With permission, I will make a statement on the UK’s policy towards Afghanistan. Twenty years ago, Osama bin Laden and the al-Qaeda leadership had turned Afghanistan into the epicentre of global terrorism, where, in the words of the author Ahmed Rashid:
“everything was available—training, funding, communications and inspiration.”
It was in the mountain ranges of this sanctuary that al-Qaeda operated a formidable network of terrorist training camps, drilling and indoctrinating thousands of recruits. The terrorists who acquired their murderous skills in Afghanistan or who were organised from its soil dispersed across the world, inflicting bloodshed and tragedy on three continents. They detonated truck bombs in Nairobi and Dar es Salaam in 1998, killing 224 people. They attacked the USS Cole in Aden in 2000, killing 17 people, and then they perpetrated their most heinous atrocity, claiming almost 3,000 lives in New York, Pennsylvania and Washington on
Today, thankfully, the situation is very different. The training camps have been destroyed. What remains of al-Qaeda’s leadership no longer resides in Afghanistan and no terrorist attacks against western targets have been mounted from Afghan soil since 2001. We should never lose sight of those essential facts.
On the morning after
Over the past two decades, 150,000 members of our armed forces have served in Afghanistan, mainly in Helmand province, which was, from 2006 onwards, a focus of our operation. In the unforgiving desert of some of the world’s harshest terrain, and shoulder to shoulder with the Afghan security forces, our servicemen and women sought to bring development and stability. The House will join me in commending their achievements and paying heartfelt tribute to the 457 British service personnel who laid down their lives in Afghanistan to keep us safe.
We always acted in the closest partnership with the Government and the people of Afghanistan, and we owe an immense debt to the translators and other locally employed staff who risked their lives alongside British forces. We have already helped more than 1,500 former Afghan staff and their families to begin new lives here in the UK. This year, we adopted a new policy offering priority relocation to the UK to any current or former locally employed staff assessed to be under serious threat to their lives, together with their close families.
British diplomats and development experts worked alongside our allies to rebuild the country, opening schools and clinics where there had been none and bringing safe water and electricity to millions of people for the first time. No one who lives in comfort, as we do, should underestimate the importance of their advances.
In Taliban-ruled Afghanistan, virtually no girls attended school. They were, as a matter of declared policy, driven from the classroom and forbidden from returning. Today, 3.6 million girls are going to school in Afghanistan, seizing their chance to escape from illiteracy and poverty. The Girls’ Education Challenge fund, established by the British Government, has helped more than a quarter of a million Afghan girls into the classroom.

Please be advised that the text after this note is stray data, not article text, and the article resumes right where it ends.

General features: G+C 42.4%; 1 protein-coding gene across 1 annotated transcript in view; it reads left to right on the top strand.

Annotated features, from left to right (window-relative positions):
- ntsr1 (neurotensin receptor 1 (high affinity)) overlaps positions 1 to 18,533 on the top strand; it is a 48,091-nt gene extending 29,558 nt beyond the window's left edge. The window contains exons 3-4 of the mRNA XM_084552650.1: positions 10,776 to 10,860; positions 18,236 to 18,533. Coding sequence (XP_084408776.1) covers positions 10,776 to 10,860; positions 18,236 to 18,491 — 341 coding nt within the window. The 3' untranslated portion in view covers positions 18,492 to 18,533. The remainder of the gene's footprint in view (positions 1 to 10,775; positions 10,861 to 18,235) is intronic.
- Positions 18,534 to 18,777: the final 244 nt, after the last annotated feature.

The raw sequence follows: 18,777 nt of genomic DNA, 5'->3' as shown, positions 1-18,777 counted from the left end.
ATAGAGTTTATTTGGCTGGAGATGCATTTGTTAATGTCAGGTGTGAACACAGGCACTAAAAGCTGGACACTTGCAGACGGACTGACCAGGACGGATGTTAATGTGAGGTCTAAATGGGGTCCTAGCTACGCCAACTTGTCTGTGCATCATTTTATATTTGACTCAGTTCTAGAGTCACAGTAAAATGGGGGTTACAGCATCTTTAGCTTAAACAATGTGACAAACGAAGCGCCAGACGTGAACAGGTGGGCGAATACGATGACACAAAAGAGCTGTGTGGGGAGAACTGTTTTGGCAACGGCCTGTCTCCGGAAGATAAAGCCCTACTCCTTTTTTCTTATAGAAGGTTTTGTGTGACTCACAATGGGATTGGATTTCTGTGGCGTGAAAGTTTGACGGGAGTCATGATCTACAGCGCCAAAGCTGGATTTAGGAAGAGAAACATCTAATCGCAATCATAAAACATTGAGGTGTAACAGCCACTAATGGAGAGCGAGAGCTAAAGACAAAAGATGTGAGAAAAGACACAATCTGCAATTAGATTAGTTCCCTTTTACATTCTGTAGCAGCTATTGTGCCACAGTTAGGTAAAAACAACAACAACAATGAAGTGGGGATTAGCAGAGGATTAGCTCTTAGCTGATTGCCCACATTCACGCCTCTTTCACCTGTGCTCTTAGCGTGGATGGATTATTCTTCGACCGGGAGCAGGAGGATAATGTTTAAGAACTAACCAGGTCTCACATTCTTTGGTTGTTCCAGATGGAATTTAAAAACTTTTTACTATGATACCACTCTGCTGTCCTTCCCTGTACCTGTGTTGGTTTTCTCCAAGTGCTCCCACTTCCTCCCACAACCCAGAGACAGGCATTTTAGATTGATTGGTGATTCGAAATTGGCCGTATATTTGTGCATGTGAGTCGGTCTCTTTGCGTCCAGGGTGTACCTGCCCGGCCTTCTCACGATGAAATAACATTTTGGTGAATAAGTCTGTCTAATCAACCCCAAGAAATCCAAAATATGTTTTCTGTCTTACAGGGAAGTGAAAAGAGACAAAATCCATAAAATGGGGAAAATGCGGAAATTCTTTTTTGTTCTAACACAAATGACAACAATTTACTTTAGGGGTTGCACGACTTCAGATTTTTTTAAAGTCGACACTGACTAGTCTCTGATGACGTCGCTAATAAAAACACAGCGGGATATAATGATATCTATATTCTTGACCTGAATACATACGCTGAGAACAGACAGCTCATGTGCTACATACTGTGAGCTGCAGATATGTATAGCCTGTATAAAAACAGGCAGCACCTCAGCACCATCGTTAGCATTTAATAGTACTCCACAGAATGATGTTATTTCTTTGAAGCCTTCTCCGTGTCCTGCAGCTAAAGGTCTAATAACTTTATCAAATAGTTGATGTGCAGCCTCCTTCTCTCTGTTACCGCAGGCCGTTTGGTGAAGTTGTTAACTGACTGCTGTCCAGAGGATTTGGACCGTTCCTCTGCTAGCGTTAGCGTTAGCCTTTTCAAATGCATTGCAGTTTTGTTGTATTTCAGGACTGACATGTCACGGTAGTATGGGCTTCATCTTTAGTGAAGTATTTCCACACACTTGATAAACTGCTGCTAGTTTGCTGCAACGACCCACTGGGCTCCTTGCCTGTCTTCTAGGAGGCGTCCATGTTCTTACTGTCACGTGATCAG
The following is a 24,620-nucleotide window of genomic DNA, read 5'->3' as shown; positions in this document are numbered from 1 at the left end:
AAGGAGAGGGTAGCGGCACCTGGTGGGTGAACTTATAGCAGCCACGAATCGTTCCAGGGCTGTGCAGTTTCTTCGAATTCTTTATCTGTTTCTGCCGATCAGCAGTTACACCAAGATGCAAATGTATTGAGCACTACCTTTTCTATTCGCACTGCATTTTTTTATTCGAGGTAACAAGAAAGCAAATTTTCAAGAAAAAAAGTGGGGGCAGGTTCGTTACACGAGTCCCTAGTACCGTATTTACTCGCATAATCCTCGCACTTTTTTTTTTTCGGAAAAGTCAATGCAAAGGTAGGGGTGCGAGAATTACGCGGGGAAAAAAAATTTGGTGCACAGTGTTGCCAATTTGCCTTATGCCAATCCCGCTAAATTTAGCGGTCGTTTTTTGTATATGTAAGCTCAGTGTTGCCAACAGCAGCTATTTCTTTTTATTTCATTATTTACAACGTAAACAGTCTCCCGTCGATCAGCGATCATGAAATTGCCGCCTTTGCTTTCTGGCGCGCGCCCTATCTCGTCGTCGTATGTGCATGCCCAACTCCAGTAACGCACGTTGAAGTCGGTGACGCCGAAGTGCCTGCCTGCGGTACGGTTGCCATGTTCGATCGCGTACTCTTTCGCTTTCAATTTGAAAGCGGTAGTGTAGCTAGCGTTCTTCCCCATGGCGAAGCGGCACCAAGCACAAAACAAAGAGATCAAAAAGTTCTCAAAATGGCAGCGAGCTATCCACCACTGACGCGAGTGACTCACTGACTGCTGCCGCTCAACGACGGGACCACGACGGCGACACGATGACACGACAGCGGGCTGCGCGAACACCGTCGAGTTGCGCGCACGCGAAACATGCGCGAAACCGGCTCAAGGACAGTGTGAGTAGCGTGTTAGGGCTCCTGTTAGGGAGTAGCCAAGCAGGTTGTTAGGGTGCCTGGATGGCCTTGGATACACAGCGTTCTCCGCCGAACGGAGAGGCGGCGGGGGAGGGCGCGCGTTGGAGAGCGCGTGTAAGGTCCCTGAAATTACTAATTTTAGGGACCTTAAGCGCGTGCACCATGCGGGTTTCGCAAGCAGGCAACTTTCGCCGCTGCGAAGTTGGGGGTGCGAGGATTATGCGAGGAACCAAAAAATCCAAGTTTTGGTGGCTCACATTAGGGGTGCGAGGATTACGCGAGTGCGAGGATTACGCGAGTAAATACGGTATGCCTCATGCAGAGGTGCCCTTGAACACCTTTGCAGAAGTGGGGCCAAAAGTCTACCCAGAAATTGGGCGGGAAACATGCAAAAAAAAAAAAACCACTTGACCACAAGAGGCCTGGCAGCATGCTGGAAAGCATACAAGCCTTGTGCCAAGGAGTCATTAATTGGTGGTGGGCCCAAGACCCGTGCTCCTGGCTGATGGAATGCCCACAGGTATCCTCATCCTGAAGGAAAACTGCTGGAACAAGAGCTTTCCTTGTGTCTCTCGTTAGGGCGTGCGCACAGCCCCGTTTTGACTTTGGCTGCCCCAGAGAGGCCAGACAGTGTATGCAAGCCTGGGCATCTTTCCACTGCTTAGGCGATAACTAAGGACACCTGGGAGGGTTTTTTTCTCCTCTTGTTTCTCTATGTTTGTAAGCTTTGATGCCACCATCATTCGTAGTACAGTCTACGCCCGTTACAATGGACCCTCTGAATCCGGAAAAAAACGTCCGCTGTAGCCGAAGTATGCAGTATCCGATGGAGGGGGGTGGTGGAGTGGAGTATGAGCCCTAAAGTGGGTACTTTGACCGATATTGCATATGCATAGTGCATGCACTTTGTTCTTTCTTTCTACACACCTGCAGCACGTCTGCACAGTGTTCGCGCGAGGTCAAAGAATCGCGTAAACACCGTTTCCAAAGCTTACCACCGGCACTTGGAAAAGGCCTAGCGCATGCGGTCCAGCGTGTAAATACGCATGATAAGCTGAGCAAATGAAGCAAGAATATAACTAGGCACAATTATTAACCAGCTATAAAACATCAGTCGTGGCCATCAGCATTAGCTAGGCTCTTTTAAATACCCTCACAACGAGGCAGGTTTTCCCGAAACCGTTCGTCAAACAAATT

Our priority now must be to work alongside our Afghan and other partners to preserve those vital gains and the legacy of what has been achieved. Under the Taliban, women were excluded from governance. Today, women hold more than a quarter of the seats in Afghanistan’s Parliament. Since 2002, more than 5 million refugees have returned to Afghanistan under the UN’s voluntary repatriation programme, aided by the fact that Britain, the UN and our Afghan and international partners have together cleared more than 8.4 million landmines or other unexploded munitions, restoring 340,000 acres of land for productive use. In 2018, Herat province was declared clear of mines after 10 years of painstaking work by the HALO Trust, based in Dumfriesshire, in a UK-funded programme.
No one should doubt the gains of the past 20 years, but nor can we shrink from the hard reality of the situation today. The international military presence in Afghanistan was never intended to be permanent. We and our NATO allies were always going to withdraw our forces. The only question was when, and there could never be a perfect moment. As long ago as 2014, the UK ceased all combat operations and brought the great majority of our troops home, reorienting our role and our involvement. About 750 service personnel stayed in Afghanistan under NATO’s mission to train and assist the country’s security forces. Last year, the US decided to withdraw its troops from Afghanistan, while the Taliban undertook to prevent
“any group or individual, including al-Qaeda, from using the soil of Afghanistan to threaten the security of the United States and its allies”.
President Biden announced in April that all American forces would leave by September at the latest, and the NATO summit declared last month that the alliance’s military operations in Afghanistan were “coming to an end”. As a result, all British troops assigned to NATO’s mission in Afghanistan are now returning home. For obvious reasons, I will not disclose the timetable of our departure, but I can tell the House that most of our personnel have already left.